Nick: “… one of the most beautiful movers that I’ve ever seen.” Nick then told of how Mike encouraged him, and gave him the courage  to meet with Angela Davis.

Chris: “…how vulnerable he was, and meticulous… always taking risks.”

Sheldon: “Mike is awwwl right, man. He has a lotta ambition.”

Phil: “In the beginning, I thought he was a bit abrasive. All business in PPTG. But, one time after group, he took me aside and said, ‘Phil, do you think I was too rough in there?’ We’ve walked together in the yard and had beautiful conversations.”

Demetrius: “He took a liking to me. At work in Transitional Services – peer counseling – and in PPTG, he helped you figure out your own issues without telling you what it was. I miss him.”

Judy: “After describing to him my walk through the prison’s grounds one evening, seeing a kitten curled up underneath a sun flower in the now-defunct garden, he encouraged me to write a poem about it, and told me where to get it published. I did. And it was! I look at the strength of this circle, and it’s thanks to Mike. Mike, I hope you can hold onto hope.”

Mariana: “I realized quickly that he challenges because he believes in you.”

Yours truly: “He has sharp elbows, but it’s in furtherance of something positive and worthwhile. I’ve witnessed him walk right up to administrators and ask for permission to replant the garden, or begin a writing workshop, or whatever. The word ‘iconoclast’ gets thrown around a lot, but it’s appropriate here: Mike challenges the system and tries to make it better. I didn’t think I’d miss him as much as I do.”

JR: “I moved into Mike’s old cell, but I’m mad that he left. I looked up to him, liked that he’s a hard worker who pushed me in my school work. I miss him.”

Mary: “He could be so generous, like Manjusri Bodhisattva, the helper energy, full of compassionate wisdom. I treasure him. And I’m sure he’s thinking of us right now.”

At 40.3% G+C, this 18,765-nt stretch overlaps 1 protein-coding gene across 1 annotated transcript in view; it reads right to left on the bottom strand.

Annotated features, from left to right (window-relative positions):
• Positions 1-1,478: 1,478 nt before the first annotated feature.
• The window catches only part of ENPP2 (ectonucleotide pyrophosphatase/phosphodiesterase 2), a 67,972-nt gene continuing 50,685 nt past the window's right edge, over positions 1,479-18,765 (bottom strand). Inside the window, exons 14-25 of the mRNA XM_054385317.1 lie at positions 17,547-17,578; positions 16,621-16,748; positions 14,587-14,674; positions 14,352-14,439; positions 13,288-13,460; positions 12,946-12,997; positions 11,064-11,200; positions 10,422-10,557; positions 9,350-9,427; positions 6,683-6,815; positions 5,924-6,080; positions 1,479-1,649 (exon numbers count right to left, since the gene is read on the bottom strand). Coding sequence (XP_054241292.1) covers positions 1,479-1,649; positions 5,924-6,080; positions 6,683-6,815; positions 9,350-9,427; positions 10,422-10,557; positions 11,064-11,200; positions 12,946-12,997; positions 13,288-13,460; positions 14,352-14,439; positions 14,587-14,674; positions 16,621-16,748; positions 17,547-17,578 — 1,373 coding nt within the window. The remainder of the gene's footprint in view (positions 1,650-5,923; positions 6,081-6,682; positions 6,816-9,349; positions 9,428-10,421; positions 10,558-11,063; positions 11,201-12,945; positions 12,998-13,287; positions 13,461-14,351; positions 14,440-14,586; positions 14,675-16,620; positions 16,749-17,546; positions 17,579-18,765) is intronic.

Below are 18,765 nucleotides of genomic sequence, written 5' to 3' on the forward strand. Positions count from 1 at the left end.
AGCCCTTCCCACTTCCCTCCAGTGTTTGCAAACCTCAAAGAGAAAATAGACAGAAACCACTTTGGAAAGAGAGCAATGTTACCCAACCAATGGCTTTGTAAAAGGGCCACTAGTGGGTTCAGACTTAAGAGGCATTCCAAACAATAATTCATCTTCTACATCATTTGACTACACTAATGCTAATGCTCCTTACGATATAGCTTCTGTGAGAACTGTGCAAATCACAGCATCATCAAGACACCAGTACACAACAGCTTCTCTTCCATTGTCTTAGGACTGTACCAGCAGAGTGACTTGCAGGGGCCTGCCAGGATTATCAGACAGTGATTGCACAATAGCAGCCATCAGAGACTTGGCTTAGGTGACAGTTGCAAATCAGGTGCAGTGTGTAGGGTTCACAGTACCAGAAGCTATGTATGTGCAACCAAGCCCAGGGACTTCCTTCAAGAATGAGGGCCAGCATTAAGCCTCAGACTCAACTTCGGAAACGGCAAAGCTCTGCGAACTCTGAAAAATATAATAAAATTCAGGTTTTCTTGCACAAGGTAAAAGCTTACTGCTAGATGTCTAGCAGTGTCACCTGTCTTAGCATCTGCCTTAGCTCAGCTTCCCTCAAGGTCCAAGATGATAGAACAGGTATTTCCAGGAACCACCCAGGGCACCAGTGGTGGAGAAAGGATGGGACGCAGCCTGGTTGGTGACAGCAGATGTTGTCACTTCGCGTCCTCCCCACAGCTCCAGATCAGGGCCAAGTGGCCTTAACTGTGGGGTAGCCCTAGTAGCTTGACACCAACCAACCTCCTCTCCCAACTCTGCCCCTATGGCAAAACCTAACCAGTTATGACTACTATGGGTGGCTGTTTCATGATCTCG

Bruce: “I remember the first night I met Michael. It was my first night coming in here. The group was learning Rasa Boxes. Mike was in the shame box, pounding on the floor and crying. At the end of the night, I got the inquisition… he said I could stay. He’s tough on everybody because he’s tough on himself… The first time we expanded the group, he articulated a vision: ‘We want a peaceful place where we can look at ourselves through different eyes.” We’ll go on, and create something that pays tribute to Mike.”

Nine o’clock crept up too quickly. In Mike’s honor, we ambled like Charlie Chaplin, twirling imaginary canes as we coalesced into the huddle that ends each get-together.

While we share a similar view of Mike, he occupies a different space in each our hearts. Mike the visionary, the good guy, the force of nature, the dancer, risk taker, founder, friend, mentor, and motivator. Leaving the building that night, more than one of us said, “I needed that.”

When someone departs, you realize just how large a space he occupied. The dynamic will certainly change, members will assume expanded roles, but there is no replacing Michael Rhynes.

Prison rules prohibit communicating with a peer in another facility, but if we could, it would be with one voice that we say: Mike, we love you, we miss you, and we hope that you are thriving. It will surprise none of us to learn that you have brought into existence another chapter of PPTG, literally bringing your show on the road. Until we meet again, brother, take care of yourself.